The cash-strapped core gamer has found an unexpected ally in the rally against Project $10 – Activision’s Bobby Kotick.
Publishers such as EA, THQ, Microsoft and many more are increasingly choosing to includes DLC codes with their new releases. These can be redeemed against additional in-game content or are sometimes needed to access key features such as online multiplayer. Those who buy the same games second hand must pay a one-off fee to buy a new code from the publisher.
However, Activision boss Bobby Kotick – a man not afraid of riling the gamer community – has criticised the strategy.
“We can do some of these things that EA and others have done, but we actually don’t think its in the best interest of the gamer, and so we’ve chosen not to,” he told Joystiq. “We’re not doing anything to suppress used games today.
“What we’ve tried to do is to really support our audiences and, you know, when you talk to players, they like the idea of having a currency. They like the idea of being able to take a game they no longer want to play and use it to get a credit to buy new games.
“I think we’ve generally tried to do things like encourage our customers to used-game sales, probably more so than our competitors. But you know, we’re very mindful of what’s happening macro-economically and I think that that plays a role when we’re thinking about the price of our content.”
However, you wouldn’t expect a cold-hearted, profit-obsessed, shareholder-loving, seal-clubbing, panda-slaughtering, dolphin-torturing capitalist like Kotick to let retail get away with all those additional sales for nothing, would you?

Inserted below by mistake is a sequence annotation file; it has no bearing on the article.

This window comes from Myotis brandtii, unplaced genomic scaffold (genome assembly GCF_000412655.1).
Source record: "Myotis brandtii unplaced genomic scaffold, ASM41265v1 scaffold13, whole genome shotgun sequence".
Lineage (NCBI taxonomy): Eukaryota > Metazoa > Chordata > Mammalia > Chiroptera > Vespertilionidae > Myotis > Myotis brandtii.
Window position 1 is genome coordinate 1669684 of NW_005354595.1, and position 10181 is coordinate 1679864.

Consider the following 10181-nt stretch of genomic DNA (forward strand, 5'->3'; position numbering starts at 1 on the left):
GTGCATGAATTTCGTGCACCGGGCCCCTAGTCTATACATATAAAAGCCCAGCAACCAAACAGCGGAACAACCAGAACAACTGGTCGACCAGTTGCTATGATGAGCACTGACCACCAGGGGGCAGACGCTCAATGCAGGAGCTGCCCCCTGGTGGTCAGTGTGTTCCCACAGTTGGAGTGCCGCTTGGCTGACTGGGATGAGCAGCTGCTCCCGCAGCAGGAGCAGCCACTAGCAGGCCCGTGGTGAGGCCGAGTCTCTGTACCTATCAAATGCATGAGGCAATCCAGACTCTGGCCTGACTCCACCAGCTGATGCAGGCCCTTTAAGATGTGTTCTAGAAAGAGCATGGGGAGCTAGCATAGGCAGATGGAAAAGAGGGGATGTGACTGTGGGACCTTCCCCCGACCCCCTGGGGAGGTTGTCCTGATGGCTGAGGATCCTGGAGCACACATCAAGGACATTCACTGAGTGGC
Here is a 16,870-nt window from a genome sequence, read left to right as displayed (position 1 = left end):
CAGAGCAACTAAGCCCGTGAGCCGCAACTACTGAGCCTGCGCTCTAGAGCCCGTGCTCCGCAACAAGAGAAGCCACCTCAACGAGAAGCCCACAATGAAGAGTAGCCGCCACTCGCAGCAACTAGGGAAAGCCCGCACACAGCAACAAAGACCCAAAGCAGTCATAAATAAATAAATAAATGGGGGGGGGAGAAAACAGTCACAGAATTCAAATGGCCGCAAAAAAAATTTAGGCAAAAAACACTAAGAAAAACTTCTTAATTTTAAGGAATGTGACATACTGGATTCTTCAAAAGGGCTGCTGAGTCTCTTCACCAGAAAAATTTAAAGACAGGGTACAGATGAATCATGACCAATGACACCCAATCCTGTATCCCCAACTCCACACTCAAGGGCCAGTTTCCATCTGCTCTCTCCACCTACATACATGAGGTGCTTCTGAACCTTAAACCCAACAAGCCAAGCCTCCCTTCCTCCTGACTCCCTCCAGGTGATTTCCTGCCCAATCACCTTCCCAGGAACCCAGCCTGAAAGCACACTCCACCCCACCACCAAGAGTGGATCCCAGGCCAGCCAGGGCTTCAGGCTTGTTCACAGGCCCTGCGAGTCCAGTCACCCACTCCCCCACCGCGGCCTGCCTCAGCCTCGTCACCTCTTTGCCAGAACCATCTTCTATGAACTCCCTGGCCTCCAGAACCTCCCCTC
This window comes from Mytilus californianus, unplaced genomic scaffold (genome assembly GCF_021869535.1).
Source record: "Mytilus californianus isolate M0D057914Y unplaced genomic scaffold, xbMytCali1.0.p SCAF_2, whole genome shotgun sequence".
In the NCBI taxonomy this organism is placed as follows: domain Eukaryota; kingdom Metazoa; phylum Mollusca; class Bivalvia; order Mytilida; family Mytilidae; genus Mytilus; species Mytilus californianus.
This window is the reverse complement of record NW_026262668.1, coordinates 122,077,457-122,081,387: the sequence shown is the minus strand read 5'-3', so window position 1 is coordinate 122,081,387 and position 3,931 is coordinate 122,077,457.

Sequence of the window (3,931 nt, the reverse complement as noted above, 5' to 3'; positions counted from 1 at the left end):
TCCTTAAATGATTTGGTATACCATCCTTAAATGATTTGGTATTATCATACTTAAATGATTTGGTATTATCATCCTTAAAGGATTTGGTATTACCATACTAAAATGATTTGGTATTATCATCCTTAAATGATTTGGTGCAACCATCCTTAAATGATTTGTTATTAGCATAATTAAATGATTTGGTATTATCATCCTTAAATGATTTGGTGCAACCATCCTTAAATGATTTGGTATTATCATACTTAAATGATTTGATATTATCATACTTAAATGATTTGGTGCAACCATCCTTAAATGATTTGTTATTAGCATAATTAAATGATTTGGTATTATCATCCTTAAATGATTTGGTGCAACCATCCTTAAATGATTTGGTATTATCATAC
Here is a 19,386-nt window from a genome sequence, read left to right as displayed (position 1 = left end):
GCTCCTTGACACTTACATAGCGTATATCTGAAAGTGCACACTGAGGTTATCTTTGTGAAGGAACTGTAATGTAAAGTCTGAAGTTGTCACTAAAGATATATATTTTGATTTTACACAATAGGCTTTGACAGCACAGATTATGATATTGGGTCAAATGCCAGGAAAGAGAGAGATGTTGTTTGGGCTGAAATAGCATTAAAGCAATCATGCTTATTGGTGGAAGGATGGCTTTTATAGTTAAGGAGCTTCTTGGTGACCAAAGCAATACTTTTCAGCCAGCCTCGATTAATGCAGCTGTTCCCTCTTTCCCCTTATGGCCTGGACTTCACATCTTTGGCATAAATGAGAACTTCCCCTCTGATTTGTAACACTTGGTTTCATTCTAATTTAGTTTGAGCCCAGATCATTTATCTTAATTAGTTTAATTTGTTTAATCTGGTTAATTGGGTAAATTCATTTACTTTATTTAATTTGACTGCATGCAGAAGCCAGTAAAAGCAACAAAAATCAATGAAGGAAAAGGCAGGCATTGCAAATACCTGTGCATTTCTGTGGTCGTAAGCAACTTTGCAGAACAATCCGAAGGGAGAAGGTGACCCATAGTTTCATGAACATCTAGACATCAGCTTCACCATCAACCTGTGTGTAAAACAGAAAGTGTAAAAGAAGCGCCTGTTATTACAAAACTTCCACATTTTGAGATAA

No. And you’d be right. Kotick goes on to explain that he wants to address the problem by ramping up its digital offering – something that hits retailers where it hurts.
“From a financial perspective you look at it and say ‘OK well the retailer is not paying us anything for the privilege of doing it and you know we invest all this capital in making a game and we are not getting any credit, any return on their resale of the game’,” he added.
“But, you know something? The best way to keep people engaged in your game experience is keep giving them more great content.
“As business models evolve, as the way you distribute content evolves, as the ability to do things online changes in terms of pricing or trial or sample. I think we’ve definitely always been out in front of the rest of our competitors. But I think you always need to be sensitive to that relationship and not crossing the line to a place where the customer feels like they have been taken advantage of.”